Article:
As Somali Civil War Smolders, Bostonians Help Refugees Adjust to New Life in U.S

By P, David | Washington Report on Middle East Affairs, June 3, 1998 | Go to article overview

As Somali Civil War Smolders, Bostonians Help Refugees Adjust to New Life in U.S


P, David, Washington Report on Middle East Affairs


As Somali Civil War Smolders, Bostonians Help Refugees Adjust to New Life in U.S.

Although the long and confusing Somali civil war no longer captures American headlines, the conflict is by no means over, according to a Somali activist assisting refugees to start new lives in Boston.

"Even today there is no central government," said Abdul Hussein, executive director and co-founder of the Somali Development Center in Boston's Jamaica Plain neighborhood. "The whole idea is that a reconciliation is still going on, yet there has been a total collapse [of that effort]."

Although the massive starvation and large massacres that shocked the world and prompted foreign intervention in the early 1990s are no longer threats, there are isolated killings and many Somalis feel unsafe. He cited recent killings in the cities of Hopio and Kismayo as examples of the continuing violence which drives Somalis out of their country.

Close to 3,000 Somali refugees, almost all of them Muslim, have settled in Boston in recent years, creating one of the larger concentrations in the U.S. According to the 37-year-old Hussein, most Somalis arriving in Boston are traumatized from the war. "They lost everything, they are emotionally unstable and many families are headed by single mothers," he said. "Close to 80 to 85 percent of the Somalis who are coming here are faced with culture shock."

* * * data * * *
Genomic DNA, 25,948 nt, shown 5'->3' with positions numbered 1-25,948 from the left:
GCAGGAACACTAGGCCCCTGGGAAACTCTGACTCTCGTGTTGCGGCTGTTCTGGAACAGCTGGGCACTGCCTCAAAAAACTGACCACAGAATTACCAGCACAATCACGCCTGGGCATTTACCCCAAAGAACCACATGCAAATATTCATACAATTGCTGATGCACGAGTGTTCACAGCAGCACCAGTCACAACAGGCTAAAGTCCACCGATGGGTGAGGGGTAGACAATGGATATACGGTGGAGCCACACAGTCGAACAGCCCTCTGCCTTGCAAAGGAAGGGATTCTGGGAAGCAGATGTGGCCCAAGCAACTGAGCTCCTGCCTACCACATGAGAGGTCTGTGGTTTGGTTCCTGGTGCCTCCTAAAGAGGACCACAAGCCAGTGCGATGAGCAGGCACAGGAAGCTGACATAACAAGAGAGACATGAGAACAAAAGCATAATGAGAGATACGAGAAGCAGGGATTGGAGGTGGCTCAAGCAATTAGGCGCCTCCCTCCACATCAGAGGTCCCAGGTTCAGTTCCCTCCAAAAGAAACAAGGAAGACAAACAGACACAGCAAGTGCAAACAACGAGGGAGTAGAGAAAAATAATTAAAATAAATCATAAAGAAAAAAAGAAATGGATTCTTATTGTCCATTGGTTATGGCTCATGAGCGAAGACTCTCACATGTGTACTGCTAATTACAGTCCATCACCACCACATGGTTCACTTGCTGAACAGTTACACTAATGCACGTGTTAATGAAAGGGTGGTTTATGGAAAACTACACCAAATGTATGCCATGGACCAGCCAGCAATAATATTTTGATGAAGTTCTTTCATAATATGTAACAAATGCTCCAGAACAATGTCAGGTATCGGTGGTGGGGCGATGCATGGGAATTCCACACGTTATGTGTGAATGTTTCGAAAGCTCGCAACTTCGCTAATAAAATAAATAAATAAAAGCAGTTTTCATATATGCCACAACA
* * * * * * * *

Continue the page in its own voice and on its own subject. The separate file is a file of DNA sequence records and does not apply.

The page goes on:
Explaining that young children are usually the only ones who do not suffer some form of dislocation, Hussein noted that most Somalis are nomads and illiterate in their own language. Because they worked primarily as herders, most Somalis did not have experience with jobs having set hours. With its emphasis on regular employment and on governmental and social institutions outside extended families and the clan, life in modem America requires a different set of skills.

Public attitudes toward immigrants had changed by the 1990s, Hussein said, adding that reductions in welfare and social service programs hit Somalis hard.

"They were dropped in the middle of the city and expected to swim," he said.

A former computer programmer who came to the U.S. in 1988, Hussein has a degree from Boston's Wentworth Institute of Technology. "Because the numbers of refugees in Boston was increasing, I wanted to do what I could," Hussein said. "It was total chaos."

He said the Somali Development Center was founded in March 1996 to provide job training, English lessons and practical assistance, such as providing access to housing and health care. The center will often sort mail, showing Somalis how to differentiate between junk advertisements and official letters, which must be responded to.

Hussein had been working at the high technology company Electronic Data Systems when he brought a co-worker, Susan Crowley, to a meeting on Somali issues. Also a computer programmer, Crowley had helped various non-profit groups in the past and was touched by the problems the Somali immigrants faced. She decided to get involved, and eventually she and Hussein left their jobs at EDS and opened the Development Center.

Crowley and Hussein credit James Driscoll of the Waltham-based division of EDS for getting the project going with a generous two-year grant. …

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